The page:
From SZK/OWF to ZK Idea: Use SZK proof when x  I [ J, use NP proof system when x 2 I [ J (with f x as OWF) Problem: cannot efficiently decide whether x 2 I [ J. Thm:  satisfies SZK/OWF C ONDITION and  2 NP, )  2 ZK w/perfect completeness, poly-time prover,... Y N I J SZK OWF

Sol’n: Instance-dependent Commitments Def [IOS94,MV03]: In an I.D. commitment scheme for , sender & receiver receive auxiliary input x s.t. –x 2  Y ) hiding –x 2  N ) binding Example [BMO90]: G RAPH I SOMORPHISM –aux. input = (G 0,G 1 ) –commitment to  = random isomorphic copy of G  –perfectly hiding and perfectly binding! H B

Usefulness of I.D. Commitments –x 2  Y ) hiding –x 2  N ) binding Many ZK pfs only use hiding on YES instances (for ZK), binding on NO instances (for soundness). Lemma [IOS94,MV03]:  2 NP and  has instance-dependent commitments )  2 ZK w/perfect completeness, poly-time prover, … H B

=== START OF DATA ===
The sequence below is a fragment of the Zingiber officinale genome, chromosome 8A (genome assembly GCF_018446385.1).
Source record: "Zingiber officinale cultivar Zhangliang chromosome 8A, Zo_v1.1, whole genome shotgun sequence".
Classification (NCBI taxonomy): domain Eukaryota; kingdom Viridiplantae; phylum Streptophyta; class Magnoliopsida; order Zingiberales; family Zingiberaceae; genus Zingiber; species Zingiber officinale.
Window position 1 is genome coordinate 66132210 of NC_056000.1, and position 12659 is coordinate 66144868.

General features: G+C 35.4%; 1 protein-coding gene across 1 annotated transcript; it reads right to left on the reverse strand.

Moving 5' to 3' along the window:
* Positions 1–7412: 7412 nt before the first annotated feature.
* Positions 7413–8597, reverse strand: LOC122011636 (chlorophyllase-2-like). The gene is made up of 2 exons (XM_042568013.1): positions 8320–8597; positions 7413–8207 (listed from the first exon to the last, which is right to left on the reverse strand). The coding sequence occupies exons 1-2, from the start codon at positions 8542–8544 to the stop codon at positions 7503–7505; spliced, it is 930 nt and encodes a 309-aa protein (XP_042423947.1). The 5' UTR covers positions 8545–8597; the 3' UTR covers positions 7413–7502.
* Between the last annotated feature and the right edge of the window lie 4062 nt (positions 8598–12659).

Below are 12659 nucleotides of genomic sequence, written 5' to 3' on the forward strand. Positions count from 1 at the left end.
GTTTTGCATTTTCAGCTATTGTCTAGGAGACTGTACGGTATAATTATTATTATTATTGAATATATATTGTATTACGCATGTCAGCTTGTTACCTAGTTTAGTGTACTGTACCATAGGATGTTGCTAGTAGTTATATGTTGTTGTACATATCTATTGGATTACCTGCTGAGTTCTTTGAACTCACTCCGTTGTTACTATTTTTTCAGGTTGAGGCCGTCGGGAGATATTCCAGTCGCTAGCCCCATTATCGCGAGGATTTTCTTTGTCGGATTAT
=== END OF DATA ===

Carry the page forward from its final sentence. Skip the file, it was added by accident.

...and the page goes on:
Prover poly-time Verifier 1. Randomly permute coloring & send in locked boxes. 2. Pick random edge. (1,4) 1 2 3 4 5 6 4. Accept if colors different. 3. Send keys for endpoints. Com x ( )…Com x ( ) (,K 1 ),(,K 4 ) From SZK/OWF to ZK x

I.D. Commitments from SZK/OWF H B H B SZK has stat. hiding, stat. 1-out-of-2-binding i.d. commitments [NV06] OWF ) comp. hiding, stat. binding commitments [HILL90,N91] OWF ) stat. hiding, comp. 1-out-of-2-binding commitments [NOV06] Com SZK Com I Com J SZK/OWF C ONDITION ) comp. hiding comp. 1-out-of-2-binding i.d. commitments Com SZK (b © r), Com I (r), Com J (b) H B B H

Conclusions ZK continues to be an lively interface between cryptography and complexity theory. SZK/OWF Characterizations of ZK ) unconditional results Variations on commitments –Instance-dependent commitments –1-out-of-2-binding commitments Happy Thanksgiving!

Extra slides